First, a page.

How Did the Cruellest Month Come to Be the Perfect 30 Days to Celebrate Poetry?
A Smithsonian historian makes the case why springtime is the best time to reawaken a thirst for verse
The “National Month” commemoration is a fairly harmless political boondoggle, involving a governmental proclamation and some degree of public programming by those concerned. Some of the “Months” are well-meaning attempts to rectify past wrongs, in particular February’s designation as “Black History Month” and November as “National Native American Heritage Month.” Other commemorative months are lesser known and the subjects are, shall we say, not especially compelling: January is “National Mentoring Month.” And we honor pets in May and honey in September.
But in 1996 after a push by the Academy of American Poets, April was designated as National Poetry Month. Since good causes abound and politicians can never resist over-egging the pudding, in April it is also Financial Literacy Month and Earth Awareness Month, among at least a dozen others.
In his 1996 proclamation, President Bill Clinton, who is a big fan of that most vernal of poets Walt Whitman, said that National Poetry Month “offers us a welcome opportunity to celebrate not only the unsurpassed body of literature produced by our poets in the past, but also the vitality and diversity of voices reflected in the works of today's American poetry.” Interestingly, there is no (at least so far) National Novel or National Nonfiction Month indicating perhaps that poetry inhabits a special, protected status in the culture that does, indeed, need commemoration. I tend to agree, since poetry always seems to be in danger of disappearing while simultaneously being recognized as a heightened form of rhetoric, admired and valued—even when it is neglected. It’s like a literary version of an endangered species.
But why April? No reason is evident or at least one that I can find. In England poetry month is October for reasons that are also unclear. Given the tradition of Anglo-American verse, one might have expected a common agreement about which month was appropriate. The irony is, of course, that “April is the cruellest month.” Maybe someone with either a tin-ear or a mordant sense of humor (perhaps even some legislative draughtsman who hates poetry) remembered or half-remember these opening words of T.S. Eliot’s “The Waste Land,” one of the most celebrated poems in modern history. If it was in fact Eliot’s famous words that decided it for April, it was a good call, because Eliot's epithet about the fourth month is so well known, though perhaps not the verse itself.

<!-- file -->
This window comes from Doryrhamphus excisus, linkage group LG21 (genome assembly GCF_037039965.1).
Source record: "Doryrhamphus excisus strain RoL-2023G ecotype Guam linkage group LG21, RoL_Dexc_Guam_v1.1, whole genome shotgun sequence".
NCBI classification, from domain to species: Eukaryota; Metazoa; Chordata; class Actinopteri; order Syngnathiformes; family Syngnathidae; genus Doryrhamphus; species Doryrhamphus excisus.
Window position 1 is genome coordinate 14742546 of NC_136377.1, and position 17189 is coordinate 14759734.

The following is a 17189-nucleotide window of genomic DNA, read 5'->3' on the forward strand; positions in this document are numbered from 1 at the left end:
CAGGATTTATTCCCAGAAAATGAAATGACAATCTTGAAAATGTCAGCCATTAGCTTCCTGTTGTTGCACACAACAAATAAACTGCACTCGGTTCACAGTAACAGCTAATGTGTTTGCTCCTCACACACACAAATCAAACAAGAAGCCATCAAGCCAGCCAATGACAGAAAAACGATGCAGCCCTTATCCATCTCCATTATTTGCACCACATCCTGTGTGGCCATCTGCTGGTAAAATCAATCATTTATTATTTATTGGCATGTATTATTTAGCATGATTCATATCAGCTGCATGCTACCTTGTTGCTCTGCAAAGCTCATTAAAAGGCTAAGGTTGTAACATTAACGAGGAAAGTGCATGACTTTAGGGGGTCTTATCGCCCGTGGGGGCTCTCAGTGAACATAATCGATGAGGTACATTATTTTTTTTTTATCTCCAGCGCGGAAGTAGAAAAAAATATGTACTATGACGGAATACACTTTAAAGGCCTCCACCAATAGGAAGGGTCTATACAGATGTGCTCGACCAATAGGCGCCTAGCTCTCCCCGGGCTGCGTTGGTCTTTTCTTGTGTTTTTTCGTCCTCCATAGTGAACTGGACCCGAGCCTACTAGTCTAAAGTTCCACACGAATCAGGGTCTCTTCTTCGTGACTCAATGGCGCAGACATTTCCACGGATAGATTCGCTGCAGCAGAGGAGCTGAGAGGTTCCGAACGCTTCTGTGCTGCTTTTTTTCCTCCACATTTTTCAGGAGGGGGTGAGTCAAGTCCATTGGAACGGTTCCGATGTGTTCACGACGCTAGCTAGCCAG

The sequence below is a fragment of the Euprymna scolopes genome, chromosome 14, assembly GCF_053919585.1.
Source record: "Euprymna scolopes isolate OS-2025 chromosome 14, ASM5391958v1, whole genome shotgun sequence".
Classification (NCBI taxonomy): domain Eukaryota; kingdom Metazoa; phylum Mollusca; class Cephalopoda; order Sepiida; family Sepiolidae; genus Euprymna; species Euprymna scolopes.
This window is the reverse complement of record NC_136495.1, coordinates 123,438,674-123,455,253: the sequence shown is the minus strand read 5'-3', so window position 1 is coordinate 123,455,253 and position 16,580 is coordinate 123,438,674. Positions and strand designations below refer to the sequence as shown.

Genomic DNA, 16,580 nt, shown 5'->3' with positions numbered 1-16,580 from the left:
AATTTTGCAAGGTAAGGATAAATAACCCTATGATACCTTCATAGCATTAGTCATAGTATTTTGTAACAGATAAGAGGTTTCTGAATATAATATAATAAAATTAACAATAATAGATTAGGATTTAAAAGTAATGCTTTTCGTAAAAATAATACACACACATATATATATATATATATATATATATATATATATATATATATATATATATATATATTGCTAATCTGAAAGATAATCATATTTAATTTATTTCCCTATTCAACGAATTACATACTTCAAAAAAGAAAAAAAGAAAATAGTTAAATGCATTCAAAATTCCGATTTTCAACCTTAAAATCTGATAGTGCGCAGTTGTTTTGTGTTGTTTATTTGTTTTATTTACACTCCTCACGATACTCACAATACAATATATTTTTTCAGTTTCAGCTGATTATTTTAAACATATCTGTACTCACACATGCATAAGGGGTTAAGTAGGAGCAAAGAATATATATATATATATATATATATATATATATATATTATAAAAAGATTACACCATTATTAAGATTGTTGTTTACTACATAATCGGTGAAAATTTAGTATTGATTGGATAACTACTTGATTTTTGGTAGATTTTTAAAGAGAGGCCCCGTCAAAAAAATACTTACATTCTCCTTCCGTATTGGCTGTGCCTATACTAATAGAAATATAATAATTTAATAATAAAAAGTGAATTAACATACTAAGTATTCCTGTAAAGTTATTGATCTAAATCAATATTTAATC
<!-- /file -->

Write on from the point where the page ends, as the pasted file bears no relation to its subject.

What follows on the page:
April is the cruellest month, breeding
Lilacs out of the dead land, mixing
Memory and desire, stirring
Dull roots with spring rain.
I tend to think that if “April” was half-remembered as being associated with poetry, it was for reasons that are the obverse of the themes enunciated in “The Waste Land.” Perhaps Eliot’s indictment of the month triggered a backlash. Commonly, poetry is seen as revivifying. It expresses in heightened language the quickening of the language and of the human spirit. Poetry is valued—and society is periodically shamefaced about how callously it ignores poetry and poets—precisely because for many people it articulates a sense of promise and hope.
So April works for poetry because we do, contra Eliot, yearn for new beginnings, a fresh start and an upsurge of beauty in the natural world after the monochrome of winter. Compare Eliot with the opening to Chaucer’s “Canterbury Tales,” which states the more accepted and optimistic view of spring, “When April with his showers so sweet/ Has pierced the drought of March to the root.. . “ A line which echoes in the popular rhyme, April showers bring May’s flowers. The subject of spring as a time of renewal, rebirth, and flowering is a time honored theme (or indeed a cliché) in poetry.
From an ode by Horace, “The snow dissolv’d no more is seen,/ The fields, and woods, behold, are green. . .” to Wordsworth’s daffodils, “And then my heart with pleasure fills/ And dances with the daffodils.” And you can see a visual echo of the daffodils in Robert Frost’s wonderful line, “Nature’s first green is gold.”
Frost, consistent in his curmudgeonliness, also reminds us that we are easily fooled by a false spring: “winter was only playing possum.”
But the temptations of a warm day are hard to resist and it’s irresistable not to see the cycle of rebirth played out in both our personal lives or even in the lives of nations (the “Springtime of Peoples” for the revolutions of 1848 or, more recently, the “Arab Spring”).
It’s hard to resist the theme of renewal and fresh beginnings; one of the most ecstatic of contemporary nature poets, Mary Oliver, writes, “Listen, everyone has a chance. /Is it spring, is it morning?” And of course spring is the season of love—even sex.
Surprisingly, there don’t appear to be many poems about spring being the occasion for people to write poetry. The blooming and buzzing of natural renewal is the attraction, not the act of literary creation.
In Horace’s ode, he goes on to describe how spring causes the Graces, one of whom is creativity, to move into dance after winter’s slumber but this simply restates the theme. Curiously, it is our old friend Eliot who, after his dismissal of the romantic view (April is cruel) goes on to argue that it is precisely out of this cruelty that poetry arises. Winter is warm and comforting under its “forgetful” snow. April and springtime are cruel because the reawakening of the earth causes a stirring of consciousness. Re-birth–thinking, writing a poem–is painful.
Growth is painful. Salvation no less so. It’s no accident that the major religions have their holy days–the “hush of ancient sacrifice” in Wallace Stevens’ words—in springtime. However it came about, April is the perfect month to celebrate the passion that is poetry.